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Organ Donation Week 2019: "Without the transplant I would be dead" explains Spalding teaching assistant Sam




As this week marks Organ Donation Week one man says he would not be here if it was not for the kindness of another person.

Sam Newton (38), from Spalding, has just returned from the World Transplant Games, where he won two gold medals in archery, and said he could not even begin to find the words to say thank you for the gift that saved his life.

He underwent a kidney and pancreas transplant five and a half years ago and will never forget the date - February 9, 2014.

Sam Newton.
Sam Newton.

He said: "All I know about my donor is that he was male and was 27-years-old. I wanted to write a letter to the family and I have written a couple of drafts but there is no way I can find the words to say thank you. There is no doubt that without the transplant I would be dead. They saved my life. I just do not know how you would say something that is enough."

The national NHS campaign, asking people to talk to their families about organ donation, is being supported by NHS South Lincolnshire Clinical Commissioning Group.

Nationally, three people die every day in need of an organ and there are currently around 80 people in Lincolnshire on the transplant waiting list.

Sam Newton
Sam Newton

The NHS says that families will always be approached about donation if a loved one can donate their organs, and knowing what that person wanted can help families support their decision at a difficult time. Next spring (2020) organ donation in England is changing, whereby all adults will be considered to have agreed to be an organ donor unless they 'opt out' or are in one of the excluded groups.

Currently, just one third of adults in England have told their partner or their family that they want to donate.

Sam was diagnosed with Type 1 diabetes at the age of just three and a half. His condition was monitored as a child but he said it was not until he went to university in Derby that "for some reason my medical notes were not transferred and I did not get my regular check-ups.

"The issues were already starting when I was not quite a teenager. Later, I used to volunteer at the local youth club and after playing football I got a bad pain in my back. I wasn't like a muscular pain. It was like it was my kidneys."

There is no way I can find the words to say thank you. There is no doubt that without the transplant I would be dead.

Then at the age of 21, he was diagnosed with kidney disease.

"They put me on all this medication and I ended up with clinical depression. I went months without taking my medication. I always took my insulin. As any diabetic will tell you, if your blood sugar is out you feel bad - but I did not see the effects of taking the tablets.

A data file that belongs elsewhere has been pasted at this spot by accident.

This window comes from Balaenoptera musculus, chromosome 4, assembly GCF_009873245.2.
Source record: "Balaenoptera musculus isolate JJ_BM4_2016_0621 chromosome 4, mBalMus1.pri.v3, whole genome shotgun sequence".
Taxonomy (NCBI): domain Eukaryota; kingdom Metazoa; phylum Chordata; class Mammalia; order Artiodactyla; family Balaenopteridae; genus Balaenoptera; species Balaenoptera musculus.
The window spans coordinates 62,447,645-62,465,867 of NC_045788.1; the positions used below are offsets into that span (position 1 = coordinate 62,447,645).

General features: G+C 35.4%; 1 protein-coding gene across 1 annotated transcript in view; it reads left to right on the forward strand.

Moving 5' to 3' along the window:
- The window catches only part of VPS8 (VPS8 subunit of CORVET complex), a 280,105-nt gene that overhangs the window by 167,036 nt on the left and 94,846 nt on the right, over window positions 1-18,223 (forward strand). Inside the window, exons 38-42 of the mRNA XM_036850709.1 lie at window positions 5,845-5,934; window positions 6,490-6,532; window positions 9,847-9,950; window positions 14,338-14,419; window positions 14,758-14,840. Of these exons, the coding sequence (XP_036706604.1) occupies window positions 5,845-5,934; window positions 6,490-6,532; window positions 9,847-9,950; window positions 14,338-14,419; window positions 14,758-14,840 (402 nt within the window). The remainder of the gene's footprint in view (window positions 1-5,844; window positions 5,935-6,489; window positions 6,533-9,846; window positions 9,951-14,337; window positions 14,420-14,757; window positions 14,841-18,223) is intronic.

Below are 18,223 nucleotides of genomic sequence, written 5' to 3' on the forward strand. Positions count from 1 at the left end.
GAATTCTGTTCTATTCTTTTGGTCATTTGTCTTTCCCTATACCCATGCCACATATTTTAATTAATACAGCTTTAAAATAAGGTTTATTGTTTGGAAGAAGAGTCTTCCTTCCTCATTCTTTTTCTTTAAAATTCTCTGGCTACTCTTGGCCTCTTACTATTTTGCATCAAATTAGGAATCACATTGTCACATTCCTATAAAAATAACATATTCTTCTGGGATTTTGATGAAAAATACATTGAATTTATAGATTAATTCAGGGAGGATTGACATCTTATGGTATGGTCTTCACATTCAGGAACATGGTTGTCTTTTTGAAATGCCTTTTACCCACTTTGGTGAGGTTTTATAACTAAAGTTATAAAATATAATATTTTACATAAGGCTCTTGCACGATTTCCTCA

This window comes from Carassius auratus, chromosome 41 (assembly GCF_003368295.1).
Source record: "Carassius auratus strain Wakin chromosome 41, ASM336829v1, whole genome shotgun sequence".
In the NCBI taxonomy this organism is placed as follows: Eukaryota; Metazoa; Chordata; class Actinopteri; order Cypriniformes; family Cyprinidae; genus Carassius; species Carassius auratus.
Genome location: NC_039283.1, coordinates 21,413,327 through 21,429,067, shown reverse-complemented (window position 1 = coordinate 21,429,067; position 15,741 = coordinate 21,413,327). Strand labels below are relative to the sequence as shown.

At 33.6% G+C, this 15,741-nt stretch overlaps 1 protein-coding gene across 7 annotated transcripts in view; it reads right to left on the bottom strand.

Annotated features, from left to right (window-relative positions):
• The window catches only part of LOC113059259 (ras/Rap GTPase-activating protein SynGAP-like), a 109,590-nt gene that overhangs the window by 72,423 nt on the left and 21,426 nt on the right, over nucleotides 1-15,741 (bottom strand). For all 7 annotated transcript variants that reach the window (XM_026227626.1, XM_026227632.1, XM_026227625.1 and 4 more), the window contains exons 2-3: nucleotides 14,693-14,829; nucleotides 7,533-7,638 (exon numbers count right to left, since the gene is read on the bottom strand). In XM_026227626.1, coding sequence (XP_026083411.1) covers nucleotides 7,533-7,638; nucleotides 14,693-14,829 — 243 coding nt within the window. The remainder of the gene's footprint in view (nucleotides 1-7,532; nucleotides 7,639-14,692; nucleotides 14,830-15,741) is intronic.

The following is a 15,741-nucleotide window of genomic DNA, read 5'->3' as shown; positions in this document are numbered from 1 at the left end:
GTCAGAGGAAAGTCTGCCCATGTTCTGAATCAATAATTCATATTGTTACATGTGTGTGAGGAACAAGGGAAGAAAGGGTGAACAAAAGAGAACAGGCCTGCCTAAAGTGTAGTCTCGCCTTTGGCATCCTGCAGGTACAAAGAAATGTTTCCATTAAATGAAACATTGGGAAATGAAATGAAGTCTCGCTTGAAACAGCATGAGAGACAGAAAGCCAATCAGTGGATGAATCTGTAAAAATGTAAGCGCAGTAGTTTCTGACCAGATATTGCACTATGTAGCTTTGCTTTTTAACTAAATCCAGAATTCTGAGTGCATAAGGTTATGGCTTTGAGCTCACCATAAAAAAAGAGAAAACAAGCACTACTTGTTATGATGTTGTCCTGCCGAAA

"Part of that was denial and part was punishing myself."

Archer Sam Newton with his individual gold medal at the World Transplant Games in August 2019. Photo credit: Phil Horan. His other gold medal was won partnered with Peter Nichols for Great Britain in the team event.
Archer Sam Newton with his individual gold medal at the World Transplant Games in August 2019. Photo credit: Phil Horan. His other gold medal was won partnered with Peter Nichols for Great Britain in the team event.

At 31 he was told his kidneys had deteriorated to such a point that he would need a transplant.

He began dialysis at home but in the summer of 2013, during an extremely hot period, he went into toxic shock through dehydration and suddenly lost co-ordination of his limbs.

Sam Newton
Sam Newton

He was rushed to Pilgrim Hospital in Boston and then transferred to hospital in Leicester for emergency dialysis, where he remained for a month.

On February 9, 2014, Sam got the call that there was a donor. He had already been called in once before, only to be told it was a 'no-go' once he arrived. He said: "I had the mindset that just because you get the call does not mean it is necessarily going to happen. I told myself it is only going to happen once it has happened."

After a ten-hour operation, and 50 staples in his chest, Sam had a new kidney and pancreas from the same donor.

He said: "I celebrate that date more than I celebrate my birthday. It means more to me than my actual birthday. I do not want to call it my rebirth day; it is also a day that somebody is mourning a death."

Sam, who today works as a teaching assistant at Spalding Academy, is a British champion, European champion and now world champion following his success in the Transplant Games. In addition to those who have supported him in his journey, he wanted to add his thanks to his personal coach Em Must.

  • Anybody wishing to contact Sam to speak about his transplant and experiences please get in touch at: spaldingeditor@iliffepublishing.co.uk and we will pass on your message.


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